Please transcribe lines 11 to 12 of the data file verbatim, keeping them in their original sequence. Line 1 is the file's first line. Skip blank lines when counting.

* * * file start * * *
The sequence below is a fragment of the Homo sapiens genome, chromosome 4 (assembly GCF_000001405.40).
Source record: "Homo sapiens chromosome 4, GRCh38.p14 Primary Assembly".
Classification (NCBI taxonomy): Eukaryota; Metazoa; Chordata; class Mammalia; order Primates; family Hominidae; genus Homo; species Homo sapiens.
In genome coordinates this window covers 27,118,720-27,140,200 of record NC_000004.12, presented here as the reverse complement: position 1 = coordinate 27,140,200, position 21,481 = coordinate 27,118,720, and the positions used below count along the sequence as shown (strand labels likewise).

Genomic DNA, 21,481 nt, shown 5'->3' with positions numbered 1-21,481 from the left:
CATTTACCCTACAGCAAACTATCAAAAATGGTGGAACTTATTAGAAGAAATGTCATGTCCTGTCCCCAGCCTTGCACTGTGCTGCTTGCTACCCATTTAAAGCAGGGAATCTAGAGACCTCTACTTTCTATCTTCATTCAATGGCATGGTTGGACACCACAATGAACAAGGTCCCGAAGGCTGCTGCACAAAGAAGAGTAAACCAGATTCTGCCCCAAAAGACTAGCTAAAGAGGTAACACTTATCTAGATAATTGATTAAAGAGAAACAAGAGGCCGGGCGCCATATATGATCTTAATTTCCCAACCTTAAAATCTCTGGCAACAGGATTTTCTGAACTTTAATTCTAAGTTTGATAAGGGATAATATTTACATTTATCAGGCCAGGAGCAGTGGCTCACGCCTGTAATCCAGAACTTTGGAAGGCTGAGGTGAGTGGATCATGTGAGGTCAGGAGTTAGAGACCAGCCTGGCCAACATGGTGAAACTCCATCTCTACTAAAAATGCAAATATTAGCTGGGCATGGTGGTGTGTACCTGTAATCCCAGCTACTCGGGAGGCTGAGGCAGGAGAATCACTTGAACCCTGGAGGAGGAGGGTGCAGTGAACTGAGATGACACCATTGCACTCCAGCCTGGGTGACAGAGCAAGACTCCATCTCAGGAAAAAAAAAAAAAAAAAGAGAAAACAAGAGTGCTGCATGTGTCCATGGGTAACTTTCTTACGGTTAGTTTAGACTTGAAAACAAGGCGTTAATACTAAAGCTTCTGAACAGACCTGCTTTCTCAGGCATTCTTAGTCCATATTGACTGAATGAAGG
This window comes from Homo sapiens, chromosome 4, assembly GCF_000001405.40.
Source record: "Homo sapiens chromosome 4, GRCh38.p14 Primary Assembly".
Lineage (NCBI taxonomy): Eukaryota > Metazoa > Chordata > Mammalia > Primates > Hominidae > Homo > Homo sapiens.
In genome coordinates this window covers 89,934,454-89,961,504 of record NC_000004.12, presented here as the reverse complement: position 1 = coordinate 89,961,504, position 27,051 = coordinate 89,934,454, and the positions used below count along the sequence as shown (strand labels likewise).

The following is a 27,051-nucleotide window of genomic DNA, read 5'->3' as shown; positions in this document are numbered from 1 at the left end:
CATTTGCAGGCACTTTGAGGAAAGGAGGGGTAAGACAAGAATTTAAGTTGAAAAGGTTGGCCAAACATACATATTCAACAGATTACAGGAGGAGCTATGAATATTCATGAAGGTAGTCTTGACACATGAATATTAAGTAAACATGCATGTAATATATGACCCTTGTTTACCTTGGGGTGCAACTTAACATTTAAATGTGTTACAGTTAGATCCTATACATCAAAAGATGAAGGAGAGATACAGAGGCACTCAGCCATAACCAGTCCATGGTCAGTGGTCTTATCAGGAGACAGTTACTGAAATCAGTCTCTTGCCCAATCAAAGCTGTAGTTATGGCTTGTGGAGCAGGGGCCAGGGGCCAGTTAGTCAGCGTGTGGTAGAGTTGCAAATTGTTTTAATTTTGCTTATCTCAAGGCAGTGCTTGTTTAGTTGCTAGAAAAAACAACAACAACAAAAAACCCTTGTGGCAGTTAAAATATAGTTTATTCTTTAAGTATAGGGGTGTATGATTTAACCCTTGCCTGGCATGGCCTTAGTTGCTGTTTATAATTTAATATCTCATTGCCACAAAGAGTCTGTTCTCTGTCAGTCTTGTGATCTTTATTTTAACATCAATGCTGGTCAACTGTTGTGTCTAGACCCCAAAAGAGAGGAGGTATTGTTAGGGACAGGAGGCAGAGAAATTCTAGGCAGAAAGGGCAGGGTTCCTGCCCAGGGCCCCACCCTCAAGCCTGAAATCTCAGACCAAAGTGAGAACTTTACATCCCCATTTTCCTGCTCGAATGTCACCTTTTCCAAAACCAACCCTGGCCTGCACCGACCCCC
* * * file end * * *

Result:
The following is a 27,051-nucleotide window of genomic DNA, read 5'->3' as shown; positions in this document are numbered from 1 at the left end:
CATTTGCAGGCACTTTGAGGAAAGGAGGGGTAAGACAAGAATTTAAGTTGAAAAGGTTGGCCAAACATACATATTCAACAGATTACAGGAGGAGCTATGAATATTCATGAAGGTAGTCTTGACACATGAATATTAAGTAAACATGCATGTAATATATGACCCTTGTTTACCTTGGGGTGCAACTTAACATTTAAATGTGTTACAGTTAGATCCTATACATCAAAAGATGAAGGAGAGATACAGAGGCACTCAGCCATAACCAGTCCATGGTCAGTGGTCTTATCAGGAGACAGTTACTGAAATCAGTCTCTTGCCCAATCAAAGCTGTAGTTATGGCTTGTGGAGCAGGGGCCAGGGGCCAGTTAGTCAGCGTGTGGTAGAGTTGCAAATTGTTTTAATTTTGCTTATCTCAAGGCAGTGCTTGTTTAGTTGCTAGAAAAAACAACAACAACAAAAAACCCTTGTGGCAGTTAAAATATAGTTTATTCTTTAAGTATAGGGGTGTATGATTTAACCCTTGCCTGGCATGGCCTTAGTTGCTGTTTATAATTTAATATCTCATTGCCACAAAGAGTCTGTTCTCTGTCAGTCTTGTGATCTTTATTTTAACATCAATGCTGGTCAACTGTTGTGTCTAGACCCCAAAAGAGAGGAGGTATTGTTAGGGACAGGAGGCAGAGAAATTCTAGGCAGAAAGGGCAGGGTTCCTGCCCAGGGCCCCACCCTCAAGCCTGAAATCTCAGACCAAAGTGAGAACTTTACATCCCCATTTTCCTGCTCGAATGTCACCTTTTCCAAAACCAACCCTGGCCTGCACCGACCCCC